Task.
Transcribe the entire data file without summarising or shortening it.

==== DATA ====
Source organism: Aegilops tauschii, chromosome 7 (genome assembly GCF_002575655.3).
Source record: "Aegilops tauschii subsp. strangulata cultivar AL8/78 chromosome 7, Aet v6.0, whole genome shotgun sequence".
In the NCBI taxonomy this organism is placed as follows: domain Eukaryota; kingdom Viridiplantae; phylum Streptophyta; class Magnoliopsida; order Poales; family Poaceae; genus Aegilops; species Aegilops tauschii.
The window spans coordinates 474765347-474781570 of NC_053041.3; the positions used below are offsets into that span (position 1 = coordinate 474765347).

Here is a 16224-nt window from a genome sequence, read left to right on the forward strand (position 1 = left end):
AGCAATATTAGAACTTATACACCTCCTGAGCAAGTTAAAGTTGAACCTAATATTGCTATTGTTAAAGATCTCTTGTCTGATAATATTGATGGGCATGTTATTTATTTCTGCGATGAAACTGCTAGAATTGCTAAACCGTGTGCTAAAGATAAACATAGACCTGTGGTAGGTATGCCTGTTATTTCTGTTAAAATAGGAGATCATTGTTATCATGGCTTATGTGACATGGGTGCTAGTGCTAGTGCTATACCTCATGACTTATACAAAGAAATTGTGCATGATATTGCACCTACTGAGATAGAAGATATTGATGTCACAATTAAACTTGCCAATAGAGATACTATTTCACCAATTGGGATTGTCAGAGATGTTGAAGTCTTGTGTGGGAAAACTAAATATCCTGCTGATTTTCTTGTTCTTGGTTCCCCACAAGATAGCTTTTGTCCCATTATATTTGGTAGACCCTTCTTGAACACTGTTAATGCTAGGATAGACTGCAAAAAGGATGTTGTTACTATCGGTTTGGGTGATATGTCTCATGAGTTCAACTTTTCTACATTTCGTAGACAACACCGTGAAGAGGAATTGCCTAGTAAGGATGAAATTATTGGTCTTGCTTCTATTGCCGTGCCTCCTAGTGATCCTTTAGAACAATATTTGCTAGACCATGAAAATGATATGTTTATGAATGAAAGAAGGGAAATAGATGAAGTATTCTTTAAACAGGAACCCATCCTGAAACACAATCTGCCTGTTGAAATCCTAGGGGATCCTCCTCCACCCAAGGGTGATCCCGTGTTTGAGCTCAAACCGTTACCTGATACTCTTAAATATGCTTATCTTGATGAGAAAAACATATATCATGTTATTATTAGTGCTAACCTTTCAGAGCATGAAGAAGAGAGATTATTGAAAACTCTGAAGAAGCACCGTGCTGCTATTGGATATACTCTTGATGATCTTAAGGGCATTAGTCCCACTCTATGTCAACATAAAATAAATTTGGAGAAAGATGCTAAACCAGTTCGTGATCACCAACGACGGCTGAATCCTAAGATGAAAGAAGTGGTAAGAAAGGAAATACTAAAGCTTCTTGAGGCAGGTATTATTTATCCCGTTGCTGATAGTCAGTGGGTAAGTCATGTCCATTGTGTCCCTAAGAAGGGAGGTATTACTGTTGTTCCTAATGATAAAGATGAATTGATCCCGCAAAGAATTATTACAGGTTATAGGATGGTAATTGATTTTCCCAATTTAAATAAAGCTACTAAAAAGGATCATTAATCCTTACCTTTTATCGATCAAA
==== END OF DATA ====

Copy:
Source organism: Aegilops tauschii, chromosome 7 (genome assembly GCF_002575655.3).
Source record: "Aegilops tauschii subsp. strangulata cultivar AL8/78 chromosome 7, Aet v6.0, whole genome shotgun sequence".
In the NCBI taxonomy this organism is placed as follows: domain Eukaryota; kingdom Viridiplantae; phylum Streptophyta; class Magnoliopsida; order Poales; family Poaceae; genus Aegilops; species Aegilops tauschii.
The window spans coordinates 474765347-474781570 of NC_053041.3; the positions used below are offsets into that span (position 1 = coordinate 474765347).

Here is a 16224-nt window from a genome sequence, read left to right on the forward strand (position 1 = left end):
AGCAATATTAGAACTTATACACCTCCTGAGCAAGTTAAAGTTGAACCTAATATTGCTATTGTTAAAGATCTCTTGTCTGATAATATTGATGGGCATGTTATTTATTTCTGCGATGAAACTGCTAGAATTGCTAAACCGTGTGCTAAAGATAAACATAGACCTGTGGTAGGTATGCCTGTTATTTCTGTTAAAATAGGAGATCATTGTTATCATGGCTTATGTGACATGGGTGCTAGTGCTAGTGCTATACCTCATGACTTATACAAAGAAATTGTGCATGATATTGCACCTACTGAGATAGAAGATATTGATGTCACAATTAAACTTGCCAATAGAGATACTATTTCACCAATTGGGATTGTCAGAGATGTTGAAGTCTTGTGTGGGAAAACTAAATATCCTGCTGATTTTCTTGTTCTTGGTTCCCCACAAGATAGCTTTTGTCCCATTATATTTGGTAGACCCTTCTTGAACACTGTTAATGCTAGGATAGACTGCAAAAAGGATGTTGTTACTATCGGTTTGGGTGATATGTCTCATGAGTTCAACTTTTCTACATTTCGTAGACAACACCGTGAAGAGGAATTGCCTAGTAAGGATGAAATTATTGGTCTTGCTTCTATTGCCGTGCCTCCTAGTGATCCTTTAGAACAATATTTGCTAGACCATGAAAATGATATGTTTATGAATGAAAGAAGGGAAATAGATGAAGTATTCTTTAAACAGGAACCCATCCTGAAACACAATCTGCCTGTTGAAATCCTAGGGGATCCTCCTCCACCCAAGGGTGATCCCGTGTTTGAGCTCAAACCGTTACCTGATACTCTTAAATATGCTTATCTTGATGAGAAAAACATATATCATGTTATTATTAGTGCTAACCTTTCAGAGCATGAAGAAGAGAGATTATTGAAAACTCTGAAGAAGCACCGTGCTGCTATTGGATATACTCTTGATGATCTTAAGGGCATTAGTCCCACTCTATGTCAACATAAAATAAATTTGGAGAAAGATGCTAAACCAGTTCGTGATCACCAACGACGGCTGAATCCTAAGATGAAAGAAGTGGTAAGAAAGGAAATACTAAAGCTTCTTGAGGCAGGTATTATTTATCCCGTTGCTGATAGTCAGTGGGTAAGTCATGTCCATTGTGTCCCTAAGAAGGGAGGTATTACTGTTGTTCCTAATGATAAAGATGAATTGATCCCGCAAAGAATTATTACAGGTTATAGGATGGTAATTGATTTTCCCAATTTAAATAAAGCTACTAAAAAGGATCATTAATCCTTACCTTTTATCGATCAAA